In Cambodia, ART is primarily administered at 68 public ART clinics across 25 provinces . Clinics operated by several non-governmental organizations (NGOs) also complement the ART services. However, regular clinic runs and ARV refills posed a heavy resource burden on people living with HIV to remain optimally engaged in care . Besides, it also contributed significant workload on the health facilities and service providers to meet the demands of both stable people living with HIV and unstable people living with HIV, who required more frequent follow-ups . Hence, a differentiated care model would enable health providers to invest more time on unstable and complicated cases, thus improving overall service quality . An appointment-spacing and multi-month dispensing (MMD) model has been introduced to all ART clinics to increase service efficiency and decrease congestion by reducing clinical visits and refill appointments for stable people living with HIV . However, concerns regarding sub-optimal storage of antiretrovirals (ARVs), poor adherence, and missed appointments have emerged .
Community-based service delivery plays an integral part in the HIV response in many countries, including Cambodia [1, 13,14,15,16,17]. A study conducted among people living with HIV in Cambodia expressed the need for community-based interventions to reduce stigma and discrimination among the general public and support people living with HIV to address these stressful situations . In 2016, the World Health Organization (WHO) recommended that stable people living with HIV can safely reduce the frequency of clinic visits by potentially receiving ART in community settings . Compared to hospital-based settings, decentralizing HIV treatment delivery and task shifting to include community health workers to dispense ART was reported to improve retention across the HIV care cascade . Community-based ART delivery (CAD) models implemented outside Cambodia have reduced burdens for people living with HIV and the health systems, increased retention in care, and lowered overall service provider costs [20,21,22,23,24].
The two promising differentiated care models (i.e., MMD and CAD) have yet to be fully implemented and evaluated in Cambodia. Hence, little is understood on the operationality and effectiveness of the models in improving the care of people living with HIV. The primary aim of this study is to implement and evaluate the effectiveness of CAD compared to MMD on the care continuum and treatment outcomes for stable people living with HIV. We will also determine the acceptability, feasibility, barriers, and facilitators to implementing the CAD model in Cambodia. We hypothesize that a significantly higher proportion of participants in the intervention arm will report viral load suppression, retention in care, good ART adherence, improved quality of life and mental health, a better sense of social support, and lower stigma and discrimination. We also hypothesize that the CAD model will be more cost-effective compared to MMD (control arm). A significantly higher proportion of health care providers at the ART clinics in the intervention arm is also postulated to report reduced workload and lower burnout scores due to the implementation of CAD.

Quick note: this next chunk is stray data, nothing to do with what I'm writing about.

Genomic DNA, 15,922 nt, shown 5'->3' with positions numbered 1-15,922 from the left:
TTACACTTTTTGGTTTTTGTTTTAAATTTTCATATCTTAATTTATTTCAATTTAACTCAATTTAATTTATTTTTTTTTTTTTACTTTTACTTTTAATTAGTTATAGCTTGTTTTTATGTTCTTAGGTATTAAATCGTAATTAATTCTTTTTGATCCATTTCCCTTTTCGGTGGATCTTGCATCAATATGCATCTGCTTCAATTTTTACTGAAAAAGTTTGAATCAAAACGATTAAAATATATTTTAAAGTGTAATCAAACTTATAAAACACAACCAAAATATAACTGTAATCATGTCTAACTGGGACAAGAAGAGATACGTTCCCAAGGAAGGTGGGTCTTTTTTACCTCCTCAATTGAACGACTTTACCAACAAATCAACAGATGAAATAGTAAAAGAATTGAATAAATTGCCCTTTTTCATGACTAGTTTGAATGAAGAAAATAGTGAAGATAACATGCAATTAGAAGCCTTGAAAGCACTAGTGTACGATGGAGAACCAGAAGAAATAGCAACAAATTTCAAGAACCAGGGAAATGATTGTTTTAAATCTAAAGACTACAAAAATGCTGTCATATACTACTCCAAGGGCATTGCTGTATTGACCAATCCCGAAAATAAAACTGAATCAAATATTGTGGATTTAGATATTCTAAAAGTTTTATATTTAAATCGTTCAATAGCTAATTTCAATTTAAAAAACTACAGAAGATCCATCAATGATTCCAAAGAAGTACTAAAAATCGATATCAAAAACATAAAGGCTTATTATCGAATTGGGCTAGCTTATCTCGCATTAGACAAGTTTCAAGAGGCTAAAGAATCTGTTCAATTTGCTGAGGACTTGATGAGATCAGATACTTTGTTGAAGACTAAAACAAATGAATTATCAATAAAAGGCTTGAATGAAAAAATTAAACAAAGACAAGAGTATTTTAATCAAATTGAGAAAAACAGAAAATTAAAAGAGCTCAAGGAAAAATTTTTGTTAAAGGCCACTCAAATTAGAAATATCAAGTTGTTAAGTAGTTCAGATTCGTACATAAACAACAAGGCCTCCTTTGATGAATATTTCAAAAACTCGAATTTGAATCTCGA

We will conduct a quasi-experimental study [25, 26] consisting of two arms—intervention and control for 24 months. Approximately 2000 stable people living with HIV in the intervention arm will receive services from the CAD model. Another 2000 people living with HIV in the control arm will receive MMD—a default care model for stable people living with HIV to refill ART every 3-6 months with a routine 6-monthly clinical review. We will adopt an effectiveness-implementation hybrid design type II , where a mixed-methods approach will run in parallel to evaluate the effectiveness (quantitative) and implementation strategy (qualitative).